After the war the phenomenon is accentuated. A couture designer will have no success if he does not seduce the editors of the magazines. In 1947 Carmel Snow, editor-in-chief of Harper's Bazaar, assures the glory of Christian Dior by expressing her enthusiasm with exuberance. It was she and no one else who triggered the instant success of this fashion that she named the New Look.
Carmel Snow comes twice a year in Paris to visit the couturiers before the launch of the collections. In 1955 Richard Avedon feels that he has a role to play. He obtains the mission of the photographic coverage of Carmel Snow's report for the fall-winter collection.
This new trend just created a new job, the supermodel, as Lisa Fonssagrives who will marry Irving Penn. The girls are beautiful but static and the photographers pay full attention to the garment.
Richard Avedon offers a more dynamic vision. To show Dior's evening dresses, he designs a staging with Dovima, one of the most popular supermodels of the period. At that moment Carol Reed is shooting a movie at the Cirque d'Hiver under the large glass canopy that allows the same brightness as outside. Avedon places Dovima in the middle of a row of elephants.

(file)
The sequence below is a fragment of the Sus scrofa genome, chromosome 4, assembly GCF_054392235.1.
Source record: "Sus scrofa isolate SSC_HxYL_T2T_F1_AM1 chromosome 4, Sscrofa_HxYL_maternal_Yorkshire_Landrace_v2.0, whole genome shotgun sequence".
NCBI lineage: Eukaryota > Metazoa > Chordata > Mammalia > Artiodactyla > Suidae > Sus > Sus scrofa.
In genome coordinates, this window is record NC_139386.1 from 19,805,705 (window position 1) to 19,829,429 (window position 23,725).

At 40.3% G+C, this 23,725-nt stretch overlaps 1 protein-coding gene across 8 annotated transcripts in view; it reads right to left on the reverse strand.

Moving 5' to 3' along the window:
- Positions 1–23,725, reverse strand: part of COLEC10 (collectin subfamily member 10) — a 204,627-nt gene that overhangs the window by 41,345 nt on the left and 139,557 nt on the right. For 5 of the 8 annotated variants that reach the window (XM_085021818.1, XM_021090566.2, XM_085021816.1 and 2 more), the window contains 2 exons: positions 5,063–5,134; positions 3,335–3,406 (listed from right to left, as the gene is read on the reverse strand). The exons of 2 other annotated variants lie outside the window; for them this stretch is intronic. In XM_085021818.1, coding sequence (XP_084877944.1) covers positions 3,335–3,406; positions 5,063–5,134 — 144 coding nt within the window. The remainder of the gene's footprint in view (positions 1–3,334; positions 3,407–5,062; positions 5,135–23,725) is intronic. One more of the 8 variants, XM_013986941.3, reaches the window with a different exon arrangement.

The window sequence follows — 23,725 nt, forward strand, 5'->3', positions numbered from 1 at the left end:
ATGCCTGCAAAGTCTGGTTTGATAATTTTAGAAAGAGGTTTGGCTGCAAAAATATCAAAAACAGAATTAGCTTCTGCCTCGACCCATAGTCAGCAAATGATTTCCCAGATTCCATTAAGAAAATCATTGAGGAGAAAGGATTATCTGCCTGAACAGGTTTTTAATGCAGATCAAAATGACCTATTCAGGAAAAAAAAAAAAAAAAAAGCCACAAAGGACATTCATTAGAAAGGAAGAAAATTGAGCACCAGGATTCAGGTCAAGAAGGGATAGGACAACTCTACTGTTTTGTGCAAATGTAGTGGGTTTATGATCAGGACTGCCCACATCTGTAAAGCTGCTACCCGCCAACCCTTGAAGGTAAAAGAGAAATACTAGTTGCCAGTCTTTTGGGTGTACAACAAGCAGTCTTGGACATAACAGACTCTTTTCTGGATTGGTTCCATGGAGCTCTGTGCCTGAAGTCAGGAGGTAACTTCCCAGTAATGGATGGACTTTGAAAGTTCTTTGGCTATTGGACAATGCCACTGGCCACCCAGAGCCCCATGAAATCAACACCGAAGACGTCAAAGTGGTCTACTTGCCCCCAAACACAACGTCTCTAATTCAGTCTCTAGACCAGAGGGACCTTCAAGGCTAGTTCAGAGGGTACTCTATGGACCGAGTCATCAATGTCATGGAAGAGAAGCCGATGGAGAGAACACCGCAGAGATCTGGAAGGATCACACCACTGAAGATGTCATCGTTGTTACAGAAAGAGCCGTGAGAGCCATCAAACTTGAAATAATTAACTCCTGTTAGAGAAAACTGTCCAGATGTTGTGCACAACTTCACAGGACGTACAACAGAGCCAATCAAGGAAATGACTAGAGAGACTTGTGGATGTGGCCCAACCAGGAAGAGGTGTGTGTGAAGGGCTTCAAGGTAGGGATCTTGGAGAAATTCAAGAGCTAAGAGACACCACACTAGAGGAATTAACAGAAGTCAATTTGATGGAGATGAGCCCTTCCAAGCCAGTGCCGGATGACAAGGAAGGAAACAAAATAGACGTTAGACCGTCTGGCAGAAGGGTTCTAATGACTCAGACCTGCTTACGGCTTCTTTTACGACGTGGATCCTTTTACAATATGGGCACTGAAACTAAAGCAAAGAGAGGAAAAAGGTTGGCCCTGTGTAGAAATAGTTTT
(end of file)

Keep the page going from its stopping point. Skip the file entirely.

The September 1955 edition of Harper's Bazaar includes fifteen photos from Avedon's Parisian report. Dovima with her elephants appears once in a white dress and once in a black dress, both by Dior.
The black dress, more precisely a white satin drape in a black velvet girdle, is a conception by Yves Saint-Laurent in his very first participation for Dior. Dovima's theatrical attitude stretching an arm towards each beast created a masterpiece of fashion photography.
In 1962 Avedon prepares two 124 x 100 cm prints for an exhibition at the Smithsonian, all the more rare in such size that the original use had been exclusively for the magazine. One of them mounted on masonite is estimated € 600K for sale by Sotheby's in Paris on November 9, lot 57.
Editions and large prints were made later after retouching the negative. A 217 x 167 cm print prepared in 1978 for a retrospective exhibition at the Metropolitan Museum of Art was sold for € 840K including premium by Christie's on November 20, 2010.